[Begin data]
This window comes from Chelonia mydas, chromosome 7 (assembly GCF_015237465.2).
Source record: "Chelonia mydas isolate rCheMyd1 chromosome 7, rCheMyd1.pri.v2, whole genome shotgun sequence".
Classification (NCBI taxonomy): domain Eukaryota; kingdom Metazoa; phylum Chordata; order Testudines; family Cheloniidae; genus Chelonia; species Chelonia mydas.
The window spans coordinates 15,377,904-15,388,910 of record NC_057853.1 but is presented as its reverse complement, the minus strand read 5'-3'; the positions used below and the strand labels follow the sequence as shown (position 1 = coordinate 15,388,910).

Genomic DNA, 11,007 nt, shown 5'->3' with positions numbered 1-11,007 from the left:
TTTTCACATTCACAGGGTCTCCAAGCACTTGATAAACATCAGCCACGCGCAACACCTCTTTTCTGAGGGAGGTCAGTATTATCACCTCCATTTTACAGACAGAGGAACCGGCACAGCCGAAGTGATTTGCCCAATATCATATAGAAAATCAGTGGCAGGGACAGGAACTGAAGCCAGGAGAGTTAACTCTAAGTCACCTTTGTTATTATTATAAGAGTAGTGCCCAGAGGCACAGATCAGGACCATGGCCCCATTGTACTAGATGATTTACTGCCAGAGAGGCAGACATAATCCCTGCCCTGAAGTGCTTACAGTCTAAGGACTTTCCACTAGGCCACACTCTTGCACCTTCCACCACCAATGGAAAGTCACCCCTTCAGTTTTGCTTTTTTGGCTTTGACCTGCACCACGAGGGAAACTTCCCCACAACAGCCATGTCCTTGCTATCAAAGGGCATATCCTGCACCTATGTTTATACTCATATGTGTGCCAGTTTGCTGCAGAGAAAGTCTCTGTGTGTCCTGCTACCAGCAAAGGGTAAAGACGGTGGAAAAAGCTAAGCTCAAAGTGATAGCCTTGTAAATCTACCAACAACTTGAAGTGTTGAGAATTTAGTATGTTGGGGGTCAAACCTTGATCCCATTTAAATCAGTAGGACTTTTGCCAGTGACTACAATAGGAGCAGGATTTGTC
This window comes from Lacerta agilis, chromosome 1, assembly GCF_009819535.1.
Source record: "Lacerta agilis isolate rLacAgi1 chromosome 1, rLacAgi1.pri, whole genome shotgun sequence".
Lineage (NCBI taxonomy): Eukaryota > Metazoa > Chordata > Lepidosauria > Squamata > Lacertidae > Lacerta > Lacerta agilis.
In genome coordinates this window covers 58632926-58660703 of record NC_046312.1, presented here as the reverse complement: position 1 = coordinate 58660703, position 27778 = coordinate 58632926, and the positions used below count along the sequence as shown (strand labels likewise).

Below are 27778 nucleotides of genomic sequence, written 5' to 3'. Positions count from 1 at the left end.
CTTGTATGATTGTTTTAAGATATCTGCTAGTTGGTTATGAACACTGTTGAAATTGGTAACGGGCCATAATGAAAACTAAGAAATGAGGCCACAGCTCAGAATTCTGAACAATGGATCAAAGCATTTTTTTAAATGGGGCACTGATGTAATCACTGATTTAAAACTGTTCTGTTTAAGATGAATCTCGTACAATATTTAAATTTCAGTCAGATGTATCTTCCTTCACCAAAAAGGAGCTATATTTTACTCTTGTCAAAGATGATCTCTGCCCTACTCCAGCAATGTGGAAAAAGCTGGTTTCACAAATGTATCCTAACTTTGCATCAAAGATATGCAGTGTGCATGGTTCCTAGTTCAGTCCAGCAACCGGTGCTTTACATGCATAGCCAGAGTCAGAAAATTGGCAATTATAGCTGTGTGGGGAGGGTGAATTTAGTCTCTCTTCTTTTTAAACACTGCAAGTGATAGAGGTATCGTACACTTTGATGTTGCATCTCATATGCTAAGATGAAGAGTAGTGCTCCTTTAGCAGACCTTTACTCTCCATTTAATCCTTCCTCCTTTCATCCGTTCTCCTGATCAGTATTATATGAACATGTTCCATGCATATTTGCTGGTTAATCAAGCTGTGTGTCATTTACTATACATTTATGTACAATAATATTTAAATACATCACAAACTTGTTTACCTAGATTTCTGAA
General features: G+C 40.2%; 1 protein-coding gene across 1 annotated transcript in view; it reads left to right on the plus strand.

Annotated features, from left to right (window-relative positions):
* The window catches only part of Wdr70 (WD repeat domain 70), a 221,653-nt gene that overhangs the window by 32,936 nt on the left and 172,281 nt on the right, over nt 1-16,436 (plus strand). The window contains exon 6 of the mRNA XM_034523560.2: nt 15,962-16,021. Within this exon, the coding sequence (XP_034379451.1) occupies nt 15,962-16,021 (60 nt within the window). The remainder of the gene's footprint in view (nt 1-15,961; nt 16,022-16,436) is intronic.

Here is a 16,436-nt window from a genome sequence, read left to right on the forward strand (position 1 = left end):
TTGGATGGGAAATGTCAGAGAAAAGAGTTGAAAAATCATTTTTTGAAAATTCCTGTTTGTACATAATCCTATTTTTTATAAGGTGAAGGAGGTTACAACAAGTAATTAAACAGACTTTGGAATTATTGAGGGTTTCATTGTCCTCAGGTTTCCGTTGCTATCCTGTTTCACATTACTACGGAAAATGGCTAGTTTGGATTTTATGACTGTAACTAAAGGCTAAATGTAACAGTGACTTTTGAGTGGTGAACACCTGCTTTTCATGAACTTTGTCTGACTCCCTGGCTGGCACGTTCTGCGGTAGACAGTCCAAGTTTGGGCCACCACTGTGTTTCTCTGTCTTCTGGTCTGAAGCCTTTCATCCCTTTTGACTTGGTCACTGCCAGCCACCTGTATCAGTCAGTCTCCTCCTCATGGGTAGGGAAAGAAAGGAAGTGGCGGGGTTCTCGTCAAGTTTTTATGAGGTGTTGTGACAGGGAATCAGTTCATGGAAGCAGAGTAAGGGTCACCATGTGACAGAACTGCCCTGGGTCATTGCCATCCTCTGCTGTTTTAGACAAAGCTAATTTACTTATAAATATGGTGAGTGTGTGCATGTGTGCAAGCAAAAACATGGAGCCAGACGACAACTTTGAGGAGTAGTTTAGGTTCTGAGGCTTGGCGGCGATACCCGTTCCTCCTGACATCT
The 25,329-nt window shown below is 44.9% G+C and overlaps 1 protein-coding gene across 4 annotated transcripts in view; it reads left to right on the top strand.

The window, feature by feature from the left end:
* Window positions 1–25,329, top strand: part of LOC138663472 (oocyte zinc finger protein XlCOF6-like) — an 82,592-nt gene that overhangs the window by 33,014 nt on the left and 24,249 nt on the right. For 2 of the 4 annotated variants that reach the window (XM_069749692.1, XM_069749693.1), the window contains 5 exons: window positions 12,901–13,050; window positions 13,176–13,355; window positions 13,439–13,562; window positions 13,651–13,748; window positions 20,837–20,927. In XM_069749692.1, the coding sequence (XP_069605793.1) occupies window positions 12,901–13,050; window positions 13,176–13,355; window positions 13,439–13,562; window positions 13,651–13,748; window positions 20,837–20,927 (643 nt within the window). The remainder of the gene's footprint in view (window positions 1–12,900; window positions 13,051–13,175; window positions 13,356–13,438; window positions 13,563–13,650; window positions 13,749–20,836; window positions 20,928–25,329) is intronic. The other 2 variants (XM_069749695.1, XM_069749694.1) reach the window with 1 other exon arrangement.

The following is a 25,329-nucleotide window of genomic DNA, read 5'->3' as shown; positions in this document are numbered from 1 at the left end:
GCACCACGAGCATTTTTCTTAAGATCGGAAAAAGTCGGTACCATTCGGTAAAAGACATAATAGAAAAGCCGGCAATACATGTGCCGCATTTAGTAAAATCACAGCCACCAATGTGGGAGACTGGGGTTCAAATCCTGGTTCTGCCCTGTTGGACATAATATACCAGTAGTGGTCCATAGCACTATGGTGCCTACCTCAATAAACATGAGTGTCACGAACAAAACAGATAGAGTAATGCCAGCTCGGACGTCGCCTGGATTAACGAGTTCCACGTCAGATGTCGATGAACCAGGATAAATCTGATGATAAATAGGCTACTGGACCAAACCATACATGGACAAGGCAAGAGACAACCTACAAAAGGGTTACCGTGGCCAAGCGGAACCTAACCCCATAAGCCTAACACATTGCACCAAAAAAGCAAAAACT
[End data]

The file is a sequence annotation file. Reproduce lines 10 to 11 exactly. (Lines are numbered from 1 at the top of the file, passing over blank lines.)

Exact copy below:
In genome coordinates this window covers 58632926-58660703 of record NC_046312.1, presented here as the reverse complement: position 1 = coordinate 58660703, position 27778 = coordinate 58632926, and the positions used below count along the sequence as shown (strand labels likewise).

Below are 27778 nucleotides of genomic sequence, written 5' to 3'. Positions count from 1 at the left end.